There’s no way to know precisely how long an induction can take. And it’s not a guarantee that you will have a vaginal birth, even after you go through the contractions and your water breaks. 

Sometimes, a failed induction occurs, and women must have a cesarean delivery anyway.

It can take several hours

Induction, especially for a first-time parent, can take much longer than labor that has started naturally. This is because not everyone responds to medications the same way, some bodies are just not ready to be induced, and the first pregnancy is something entirely new for the woman’s body.

Depending upon the policies of the hospital you are delivering in, you may find out that if an induction begins and does not progress to the point of delivery within 24 hours, there is often a cesarean section performed at that point.

How is an induction performed?

There are several methods of induction that can be performed. The following are the most common ways uterine contractions are started in women with very little cervical ripening before their inductions.

1. Cervical ripening

This can be done in a couple of different ways. The same hormones that thin the cervix naturally can be introduced to the body in synthetic form. This is most effective if the mother is already partially dilated

Contractions typically start soon after, and pain relief is necessary.

Another method is inserting an inflatable balloon attached to a small tube into the small opening of the cervix and inflating that balloon to stretch out the cervix. This is a fairly uncomfortable procedure.

You should always ask your doctor before arriving for your induction appointment which method they intend to perform. It needs to be voiced and discussed if you have an objection to their preferred method. 

If you prefer a specific induction method, you should also bring this up and discuss it with your doctor.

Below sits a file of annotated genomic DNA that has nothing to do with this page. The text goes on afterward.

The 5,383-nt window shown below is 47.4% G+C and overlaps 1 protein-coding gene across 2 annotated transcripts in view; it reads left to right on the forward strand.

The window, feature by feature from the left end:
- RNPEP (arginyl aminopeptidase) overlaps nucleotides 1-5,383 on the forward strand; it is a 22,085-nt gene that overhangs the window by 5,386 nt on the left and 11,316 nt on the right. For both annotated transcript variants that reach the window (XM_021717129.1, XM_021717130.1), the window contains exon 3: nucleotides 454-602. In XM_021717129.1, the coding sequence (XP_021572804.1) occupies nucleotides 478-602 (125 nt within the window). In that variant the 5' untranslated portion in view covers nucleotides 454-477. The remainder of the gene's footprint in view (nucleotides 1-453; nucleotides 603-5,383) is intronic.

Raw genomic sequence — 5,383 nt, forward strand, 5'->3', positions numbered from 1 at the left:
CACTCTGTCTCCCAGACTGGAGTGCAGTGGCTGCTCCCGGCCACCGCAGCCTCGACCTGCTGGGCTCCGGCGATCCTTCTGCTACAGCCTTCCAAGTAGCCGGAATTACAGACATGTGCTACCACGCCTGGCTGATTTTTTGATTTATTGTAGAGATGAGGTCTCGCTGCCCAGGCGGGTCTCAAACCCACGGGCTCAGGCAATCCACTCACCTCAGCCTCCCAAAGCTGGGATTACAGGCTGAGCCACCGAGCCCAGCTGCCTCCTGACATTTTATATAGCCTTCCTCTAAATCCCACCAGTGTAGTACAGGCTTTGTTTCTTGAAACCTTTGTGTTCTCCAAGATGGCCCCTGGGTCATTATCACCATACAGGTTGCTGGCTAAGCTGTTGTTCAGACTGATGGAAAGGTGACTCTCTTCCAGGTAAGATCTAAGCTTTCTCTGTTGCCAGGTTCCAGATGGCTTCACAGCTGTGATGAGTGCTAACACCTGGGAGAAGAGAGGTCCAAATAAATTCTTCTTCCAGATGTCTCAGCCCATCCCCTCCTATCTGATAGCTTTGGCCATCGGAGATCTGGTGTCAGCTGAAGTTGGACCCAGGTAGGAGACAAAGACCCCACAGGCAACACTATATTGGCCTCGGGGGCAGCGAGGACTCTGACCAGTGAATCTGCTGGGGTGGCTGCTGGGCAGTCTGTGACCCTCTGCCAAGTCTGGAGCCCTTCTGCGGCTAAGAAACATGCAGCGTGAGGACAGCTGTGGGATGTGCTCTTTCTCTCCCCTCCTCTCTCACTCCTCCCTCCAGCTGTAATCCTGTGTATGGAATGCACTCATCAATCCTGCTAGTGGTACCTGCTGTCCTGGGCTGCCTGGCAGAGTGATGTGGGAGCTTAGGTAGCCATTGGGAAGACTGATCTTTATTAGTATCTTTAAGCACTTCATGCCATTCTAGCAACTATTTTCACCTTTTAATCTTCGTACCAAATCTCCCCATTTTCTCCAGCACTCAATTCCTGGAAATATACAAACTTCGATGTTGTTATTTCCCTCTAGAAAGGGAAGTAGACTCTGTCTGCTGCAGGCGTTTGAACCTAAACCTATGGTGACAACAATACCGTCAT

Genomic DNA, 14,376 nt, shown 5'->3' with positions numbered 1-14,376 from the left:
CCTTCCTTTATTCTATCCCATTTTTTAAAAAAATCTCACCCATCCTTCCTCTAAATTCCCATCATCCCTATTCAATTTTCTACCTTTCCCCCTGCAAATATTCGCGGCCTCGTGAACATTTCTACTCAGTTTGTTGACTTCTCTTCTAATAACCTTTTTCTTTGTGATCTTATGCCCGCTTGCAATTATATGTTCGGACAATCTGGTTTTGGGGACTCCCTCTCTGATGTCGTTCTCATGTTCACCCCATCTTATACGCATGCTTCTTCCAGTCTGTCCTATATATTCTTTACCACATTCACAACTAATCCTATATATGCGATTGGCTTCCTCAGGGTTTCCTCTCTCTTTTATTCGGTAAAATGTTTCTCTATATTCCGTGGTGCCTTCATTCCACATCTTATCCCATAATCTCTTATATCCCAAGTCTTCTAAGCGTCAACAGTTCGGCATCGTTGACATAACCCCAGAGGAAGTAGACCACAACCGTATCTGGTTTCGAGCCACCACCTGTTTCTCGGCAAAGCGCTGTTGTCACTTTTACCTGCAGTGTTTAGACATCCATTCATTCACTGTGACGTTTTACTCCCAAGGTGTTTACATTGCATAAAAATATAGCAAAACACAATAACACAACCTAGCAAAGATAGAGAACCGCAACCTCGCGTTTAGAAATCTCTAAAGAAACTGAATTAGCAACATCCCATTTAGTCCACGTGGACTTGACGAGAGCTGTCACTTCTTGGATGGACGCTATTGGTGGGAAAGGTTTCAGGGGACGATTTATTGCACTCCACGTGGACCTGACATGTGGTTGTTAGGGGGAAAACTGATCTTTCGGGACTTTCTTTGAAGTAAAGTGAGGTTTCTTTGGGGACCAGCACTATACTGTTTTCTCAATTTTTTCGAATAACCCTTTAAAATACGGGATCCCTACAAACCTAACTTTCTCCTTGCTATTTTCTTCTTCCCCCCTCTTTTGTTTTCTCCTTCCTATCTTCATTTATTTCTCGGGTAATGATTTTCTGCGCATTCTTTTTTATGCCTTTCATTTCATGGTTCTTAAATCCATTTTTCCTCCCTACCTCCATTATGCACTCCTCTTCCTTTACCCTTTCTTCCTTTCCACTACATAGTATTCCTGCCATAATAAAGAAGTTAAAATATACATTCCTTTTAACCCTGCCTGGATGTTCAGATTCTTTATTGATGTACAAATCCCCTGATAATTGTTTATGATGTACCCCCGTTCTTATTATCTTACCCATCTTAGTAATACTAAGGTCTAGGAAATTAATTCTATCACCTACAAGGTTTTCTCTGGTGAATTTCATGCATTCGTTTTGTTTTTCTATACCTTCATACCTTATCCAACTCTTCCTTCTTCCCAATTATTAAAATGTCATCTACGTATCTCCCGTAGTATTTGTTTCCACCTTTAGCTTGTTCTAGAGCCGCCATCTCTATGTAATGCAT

Remember that you are your own health advocate, and your voice should be heard as long as it is not detrimental to your or your baby’s health.

2. Membrane sweeping

Membrane sweeping occurs when the doctor inserts a gloved finger between the uterus and the amniotic sac, separating the two. 

This can sometimes jump-start labor without you being admitted to the hospital.

It’s only effective about half of the time, but many women opt for this method instead of medications that may risk their health or their baby.

This process is often uncomfortable, and it’s done in the exam room of your doctor’s office. 

Because it only works sometimes, you can refuse this method. If you choose to have your membranes swept, you will be sent home to watch for signs of labor.

Make sure you understand all of the signs of labor and have a plan for getting to the hospital if and when labor starts.

3. Pitocin

This medication is administered into a vein to start induction. 

It causes contractions and requires an artificial amniotic sac rupture to move things further. This is done in a regular hospital room rather than an operating room, but you are still closely monitored.

This medication is the synthetic version of oxytocin, the hormone that starts labor. The pain is usually pretty intense, and medications can be given to lessen this pain. 

However, these drugs often slow down the process of labor, which can be frustrating.

How Long Does Induced Labor Take

Is induced labor more painful than natural?

The short answer is yes. Giving birth when your body has induced itself is usually a smoother process. 

When you are induced with medications or by a doctor, the baby is distressed by strong contractions that weren’t natural to the pregnancy.

When you’re induced, the contractions are strong immediately. There’s no build-up. You go from feeling nothing to feeling very strong and high levels of pain. 

Pain-relieving medication and the option for an epidural are available, but epidurals usually slow down the progress of an induction.

Is an induction right for you?

The most critical factor in induction is safety and health. If your pregnancy is high risk or you are experiencing complications towards the end of your pregnancy, then induction may be the best option. 

However, if you simply want an induction because you’re tired of being pregnant, your doctor may advise against it. Inductions are often hard on your body and quite painful.

Labor will happen eventually, whether naturally or by other methods. If you need to have an induction, be sure to communicate well with your doctor, your nursing staff, and with family so that everyone knows what to expect when you are induced.